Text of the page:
onerous

adjective
oner·​ous | \ ˈä-nə-rəs How to pronounce onerous (audio) , ˈō- How to pronounce onerous (audio) \

Definition of onerous

1 : involving, imposing, or constituting a burden : troublesome an onerous task onerous regulations an onerous mortgage
2 : having legal obligations that outweigh the advantages an onerous contract

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Other Words from onerous

onerously adverb
onerousness noun

Choose the Right Synonym for onerous

onerous, burdensome, oppressive, exacting mean imposing hardship. onerous stresses being laborious and heavy especially because distasteful. the onerous task of cleaning up the mess burdensome suggests causing mental as well as physical strain. burdensome responsibilities oppressive implies extreme harshness or severity in what is imposed. the oppressive tyranny of a police state exacting implies rigor or sternness rather than tyranny or injustice in the demands made or in the one demanding. an exacting employer

What is the Difference Between onerous, burdensome, oppressive?

Onerous, which traces back to the Latin onus, meaning "burden," has several synonyms. Like "onerous," "burdensome," "oppressive," and "exacting" all refer to something which imposes a hardship of some kind. "Onerous" stresses a sense of laboriousness and heaviness, especially because something is distasteful ("the onerous task of cleaning up the mess"). "Burdensome" suggests something which causes mental as well as physical strain ("the burdensome responsibilities of being a supervisor"). "Oppressive" implies extreme harshness or severity in what is imposed ("the oppressive tyranny of a police state"). "Exacting" suggests rigor or sternness rather than tyranny or injustice in the demands made or in the one demanding ("an exacting employer who requires great attention to detail").

Examples of onerous in a Sentence

Then everyone was asked, how fairly did you act?, from "extremely unfairly" (1) to "extremely fairly" (7). Next they watched someone else make the assignments, and judged that person's ethics. Selflessness was a virtual no-show: 87 out of 94 people opted for the easy task and gave the next guy the onerous one. — Sharon Begley, Newsweek, 23 June 2008 The first hitch occurred when the state education department took a full six months after the new law was adopted to issue 12 pages of onerous rules and regulations governing Arkansas charter schools. — Wendy Cole, Time, 10 June 2000 Environmentalism poses stark issues of survival, for humankind and for all those other tribes of creatures over which we have exercised our onerous dominion. — Marilynne Robinson, The Death of Adam, 1998 Rap tested well, but early on the promoters said they wouldn't be booking any gangsta rap, a move at least partly designed to calm security concerns during the onerous process of complying with the strict mass-gathering laws enacted in the wake of the 1969 festival. — John Milward, Rolling Stone, 11 Aug. 1994 The government imposed onerous taxes on imports. had the onerous and stressful job of notifying the families of soldiers killed in action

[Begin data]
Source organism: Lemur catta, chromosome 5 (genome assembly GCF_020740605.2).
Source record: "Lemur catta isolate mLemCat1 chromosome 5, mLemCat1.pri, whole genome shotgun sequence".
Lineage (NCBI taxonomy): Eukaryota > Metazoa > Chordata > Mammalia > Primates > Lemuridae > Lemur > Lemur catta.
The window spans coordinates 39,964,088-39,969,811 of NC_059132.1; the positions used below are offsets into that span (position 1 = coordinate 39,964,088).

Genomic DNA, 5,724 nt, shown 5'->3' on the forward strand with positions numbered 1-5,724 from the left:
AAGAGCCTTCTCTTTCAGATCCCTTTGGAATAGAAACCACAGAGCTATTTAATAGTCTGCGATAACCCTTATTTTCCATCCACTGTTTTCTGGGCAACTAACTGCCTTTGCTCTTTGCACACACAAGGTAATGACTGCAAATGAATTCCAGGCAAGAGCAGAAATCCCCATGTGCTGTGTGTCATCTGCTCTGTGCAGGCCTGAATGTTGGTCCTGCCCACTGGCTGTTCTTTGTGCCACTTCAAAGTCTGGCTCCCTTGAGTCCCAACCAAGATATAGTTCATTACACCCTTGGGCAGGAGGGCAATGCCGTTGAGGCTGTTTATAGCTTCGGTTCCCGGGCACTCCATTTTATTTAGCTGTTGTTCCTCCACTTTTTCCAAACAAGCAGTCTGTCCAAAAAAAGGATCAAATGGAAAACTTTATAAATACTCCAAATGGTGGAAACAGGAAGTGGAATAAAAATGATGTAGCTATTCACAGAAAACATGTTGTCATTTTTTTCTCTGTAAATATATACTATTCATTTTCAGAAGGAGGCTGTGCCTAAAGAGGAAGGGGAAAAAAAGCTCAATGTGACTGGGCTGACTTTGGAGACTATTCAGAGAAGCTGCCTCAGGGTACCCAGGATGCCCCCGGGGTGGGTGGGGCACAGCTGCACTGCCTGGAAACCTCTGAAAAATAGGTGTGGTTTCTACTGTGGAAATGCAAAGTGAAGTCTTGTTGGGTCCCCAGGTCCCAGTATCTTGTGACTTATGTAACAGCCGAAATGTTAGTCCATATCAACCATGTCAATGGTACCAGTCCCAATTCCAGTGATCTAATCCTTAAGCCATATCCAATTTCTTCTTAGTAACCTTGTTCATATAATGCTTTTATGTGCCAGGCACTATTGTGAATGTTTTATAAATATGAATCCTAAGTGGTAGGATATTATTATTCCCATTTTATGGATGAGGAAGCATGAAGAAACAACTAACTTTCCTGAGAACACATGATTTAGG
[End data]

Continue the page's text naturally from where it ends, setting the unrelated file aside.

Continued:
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Recent Examples on the Web